7th March 2014
The ongoing issues in Ukraine and Russia are causing volatility for markets and investors are considering their next move. The Association of Investment Companies (AIC) has collated comments from fund managers with significant holdings in the region.
Dr. Slim Feriani, CIO of Advance Emerging Capital, managers of Advance Developing Markets says: “Investing in emerging and frontier markets requires investors to be patient and long-term. The current instability in the Ukraine and Russia is an example of the type of political risk that an investor has to consider when allocating capital to these markets. We take a long-term view on a particular region’s attractiveness for investment based on a number of factors that include political risk. It is important that we do not take fright at short-term instability as often the economic fundamentals of a country’s investment potential will eventually play through.
“We have felt for some time that the political risk of the Ukraine outweighs the potential likely returns. Russia, however, is a different story; the country holds strong current account and foreign exchange surpluses, as opposed to the Fragile Five, and we think that current valuations represent a decent entry point for patient long-term investors. With regard to Russia’s involvement in the Ukraine, given how fast and how far events have escalated in the wrong direction, all sides now seem to be working hard to achieve a mutually beneficial resolution.”
Matthias Siller, Manager, Baring Emerging Europe says: “Ukraine’s economy remains weak with further help required for it to meet its external obligations. Looking ahead, presidential elections are scheduled in Ukraine for the 25th May. Additionally, Crimea’s parliament – it is an autonomous region within Ukraine – has called for a referendum on the region’s future. In our view, until the political direction of the country becomes clearer following the elections, the situation will remain in flux. This is likely to be a protracted situation, with so much now depending on the new government following the elections.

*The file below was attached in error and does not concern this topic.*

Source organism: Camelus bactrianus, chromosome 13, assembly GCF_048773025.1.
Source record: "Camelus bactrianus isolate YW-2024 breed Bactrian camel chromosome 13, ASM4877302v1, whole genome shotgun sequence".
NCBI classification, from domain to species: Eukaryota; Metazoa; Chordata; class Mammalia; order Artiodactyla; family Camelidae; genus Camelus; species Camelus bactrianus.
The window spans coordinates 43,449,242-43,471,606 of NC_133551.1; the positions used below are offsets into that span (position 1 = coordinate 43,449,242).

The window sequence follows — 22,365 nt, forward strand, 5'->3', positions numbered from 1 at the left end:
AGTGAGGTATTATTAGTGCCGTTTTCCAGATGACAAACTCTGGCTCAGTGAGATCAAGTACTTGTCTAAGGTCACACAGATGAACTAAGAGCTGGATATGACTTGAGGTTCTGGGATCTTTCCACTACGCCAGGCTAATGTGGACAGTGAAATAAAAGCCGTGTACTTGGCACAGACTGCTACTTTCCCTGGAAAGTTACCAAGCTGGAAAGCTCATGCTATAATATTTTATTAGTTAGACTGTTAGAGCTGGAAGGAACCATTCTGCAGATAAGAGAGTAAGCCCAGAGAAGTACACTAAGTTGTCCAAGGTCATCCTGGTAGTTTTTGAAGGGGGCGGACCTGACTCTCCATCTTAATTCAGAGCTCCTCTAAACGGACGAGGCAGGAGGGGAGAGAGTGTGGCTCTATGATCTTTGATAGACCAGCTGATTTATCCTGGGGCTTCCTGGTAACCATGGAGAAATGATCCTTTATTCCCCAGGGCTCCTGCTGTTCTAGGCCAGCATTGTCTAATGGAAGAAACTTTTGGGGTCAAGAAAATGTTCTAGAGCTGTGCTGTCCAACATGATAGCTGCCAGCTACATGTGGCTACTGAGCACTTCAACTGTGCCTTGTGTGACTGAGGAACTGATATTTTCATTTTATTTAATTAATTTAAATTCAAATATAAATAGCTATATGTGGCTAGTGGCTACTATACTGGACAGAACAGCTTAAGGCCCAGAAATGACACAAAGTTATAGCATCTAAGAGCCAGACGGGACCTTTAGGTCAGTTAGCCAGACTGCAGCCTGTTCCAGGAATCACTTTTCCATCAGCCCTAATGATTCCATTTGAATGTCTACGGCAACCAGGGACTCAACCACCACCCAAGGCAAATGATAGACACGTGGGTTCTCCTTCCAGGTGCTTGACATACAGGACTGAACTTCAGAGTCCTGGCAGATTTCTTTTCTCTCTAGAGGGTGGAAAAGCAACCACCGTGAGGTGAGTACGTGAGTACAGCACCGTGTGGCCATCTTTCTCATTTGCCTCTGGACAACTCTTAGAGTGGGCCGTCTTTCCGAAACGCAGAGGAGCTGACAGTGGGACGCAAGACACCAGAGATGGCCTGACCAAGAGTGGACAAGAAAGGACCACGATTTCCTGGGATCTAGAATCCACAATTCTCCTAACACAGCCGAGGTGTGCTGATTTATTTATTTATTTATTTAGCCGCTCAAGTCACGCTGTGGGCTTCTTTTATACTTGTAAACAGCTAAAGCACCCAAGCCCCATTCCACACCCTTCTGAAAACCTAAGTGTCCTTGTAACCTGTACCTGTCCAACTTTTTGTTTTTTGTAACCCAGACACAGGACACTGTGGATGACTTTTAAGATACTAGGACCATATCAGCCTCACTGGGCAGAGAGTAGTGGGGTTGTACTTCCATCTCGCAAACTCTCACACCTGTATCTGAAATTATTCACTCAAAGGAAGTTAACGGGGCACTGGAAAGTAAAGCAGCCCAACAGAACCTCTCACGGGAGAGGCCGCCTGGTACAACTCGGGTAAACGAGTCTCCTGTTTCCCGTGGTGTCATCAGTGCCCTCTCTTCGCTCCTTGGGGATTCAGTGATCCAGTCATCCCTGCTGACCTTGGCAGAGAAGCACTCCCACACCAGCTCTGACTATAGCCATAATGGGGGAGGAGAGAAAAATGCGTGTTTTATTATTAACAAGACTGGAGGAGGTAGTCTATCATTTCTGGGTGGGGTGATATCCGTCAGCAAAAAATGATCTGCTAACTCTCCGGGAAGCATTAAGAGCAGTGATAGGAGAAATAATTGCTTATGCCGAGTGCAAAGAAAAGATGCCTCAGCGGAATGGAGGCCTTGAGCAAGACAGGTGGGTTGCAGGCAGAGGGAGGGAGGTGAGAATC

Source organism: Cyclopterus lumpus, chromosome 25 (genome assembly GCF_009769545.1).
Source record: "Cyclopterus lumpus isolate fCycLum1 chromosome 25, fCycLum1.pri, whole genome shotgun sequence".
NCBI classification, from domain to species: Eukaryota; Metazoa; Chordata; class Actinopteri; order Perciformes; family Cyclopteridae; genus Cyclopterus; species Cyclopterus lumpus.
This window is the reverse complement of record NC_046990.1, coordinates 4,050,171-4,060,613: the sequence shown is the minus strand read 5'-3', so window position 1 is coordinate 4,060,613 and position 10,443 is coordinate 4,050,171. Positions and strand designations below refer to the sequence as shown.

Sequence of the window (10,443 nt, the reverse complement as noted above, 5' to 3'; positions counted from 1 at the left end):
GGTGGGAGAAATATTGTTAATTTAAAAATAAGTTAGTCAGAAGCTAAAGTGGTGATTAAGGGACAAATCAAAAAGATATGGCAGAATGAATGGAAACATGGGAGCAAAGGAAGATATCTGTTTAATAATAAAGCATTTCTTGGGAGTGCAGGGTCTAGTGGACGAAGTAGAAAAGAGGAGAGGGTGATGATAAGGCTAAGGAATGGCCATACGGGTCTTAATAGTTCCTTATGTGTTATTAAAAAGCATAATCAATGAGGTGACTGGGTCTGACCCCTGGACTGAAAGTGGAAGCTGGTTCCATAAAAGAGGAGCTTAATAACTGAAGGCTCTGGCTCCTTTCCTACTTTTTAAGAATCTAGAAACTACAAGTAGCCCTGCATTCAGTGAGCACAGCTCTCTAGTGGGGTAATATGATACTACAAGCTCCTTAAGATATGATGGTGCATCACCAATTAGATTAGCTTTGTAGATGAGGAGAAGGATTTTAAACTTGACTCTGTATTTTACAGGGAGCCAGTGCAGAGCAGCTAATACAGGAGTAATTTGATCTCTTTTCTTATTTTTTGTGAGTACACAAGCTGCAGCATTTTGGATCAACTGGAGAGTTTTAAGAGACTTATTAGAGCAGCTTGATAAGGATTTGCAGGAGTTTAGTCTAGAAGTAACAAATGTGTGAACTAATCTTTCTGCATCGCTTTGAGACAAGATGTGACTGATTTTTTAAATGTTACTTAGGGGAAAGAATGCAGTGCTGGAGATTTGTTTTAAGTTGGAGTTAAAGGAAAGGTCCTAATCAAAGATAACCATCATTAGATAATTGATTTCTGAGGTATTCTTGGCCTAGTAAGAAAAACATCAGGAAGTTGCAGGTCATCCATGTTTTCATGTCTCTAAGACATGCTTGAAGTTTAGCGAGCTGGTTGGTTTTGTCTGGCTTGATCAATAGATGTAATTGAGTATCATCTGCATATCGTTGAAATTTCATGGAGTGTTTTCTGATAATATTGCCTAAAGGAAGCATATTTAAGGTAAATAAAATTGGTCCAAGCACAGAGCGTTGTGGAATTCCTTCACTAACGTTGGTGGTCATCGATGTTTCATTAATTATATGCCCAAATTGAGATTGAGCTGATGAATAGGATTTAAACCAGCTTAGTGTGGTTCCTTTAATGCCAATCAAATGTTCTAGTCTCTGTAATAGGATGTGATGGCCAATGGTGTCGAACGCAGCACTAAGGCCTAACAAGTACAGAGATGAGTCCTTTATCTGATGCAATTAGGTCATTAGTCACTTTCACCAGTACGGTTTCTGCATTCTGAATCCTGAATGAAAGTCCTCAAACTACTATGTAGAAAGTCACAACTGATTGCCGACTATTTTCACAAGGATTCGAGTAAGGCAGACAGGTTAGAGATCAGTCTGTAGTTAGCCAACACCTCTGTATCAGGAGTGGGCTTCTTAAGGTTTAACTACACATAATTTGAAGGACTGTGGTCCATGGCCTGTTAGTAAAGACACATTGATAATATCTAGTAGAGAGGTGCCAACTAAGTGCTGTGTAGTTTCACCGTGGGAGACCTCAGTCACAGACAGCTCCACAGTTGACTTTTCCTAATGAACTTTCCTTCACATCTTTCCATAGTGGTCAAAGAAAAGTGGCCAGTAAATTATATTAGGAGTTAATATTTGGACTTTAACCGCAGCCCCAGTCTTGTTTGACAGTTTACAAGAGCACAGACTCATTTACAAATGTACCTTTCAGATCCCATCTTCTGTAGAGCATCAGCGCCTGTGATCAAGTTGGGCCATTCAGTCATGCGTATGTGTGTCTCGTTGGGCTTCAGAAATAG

“As it stands, we believe there are three possible ways in which developments may unfold. In terms of regional stability, the best case scenario would include a post-election political outcome in which Ukraine is governed by a balanced, non-aligned government. The base case scenario would see Crimea remain effectively under Russian influence, while the worst case scenario would see an escalation in military mobilization with further separatism in the eastern part of Ukraine, where there is also a large ethnic Russian population, and sanctions being imposed on Russia.
“In the short-term, the heightened political uncertainty can cause volatility in markets with potential falls in all assets, equity, fixed income and FX as risk premia increases. Potential outflows from funds may put further pressure on Russian and Ukrainian assets.”
Ian Barrass, Fund Manager, Henderson Value Trust, says: “From time to time Emerging Markets can exhibit higher volatility than developed markets. A key success factor for a specialist fund of funds like Henderson Value Trust is to ensure that it selects Emerging Market fund managers who have experience of that volatility and have a proven ability to navigate through it efficiently for investors. With regard to Russia, Henderson Value Trust is invested with a handful of high-quality managers whose portfolios are mainly biased towards small and mid-cap companies which we believe have compelling long-term growth potential regardless of short-term uncertainties.”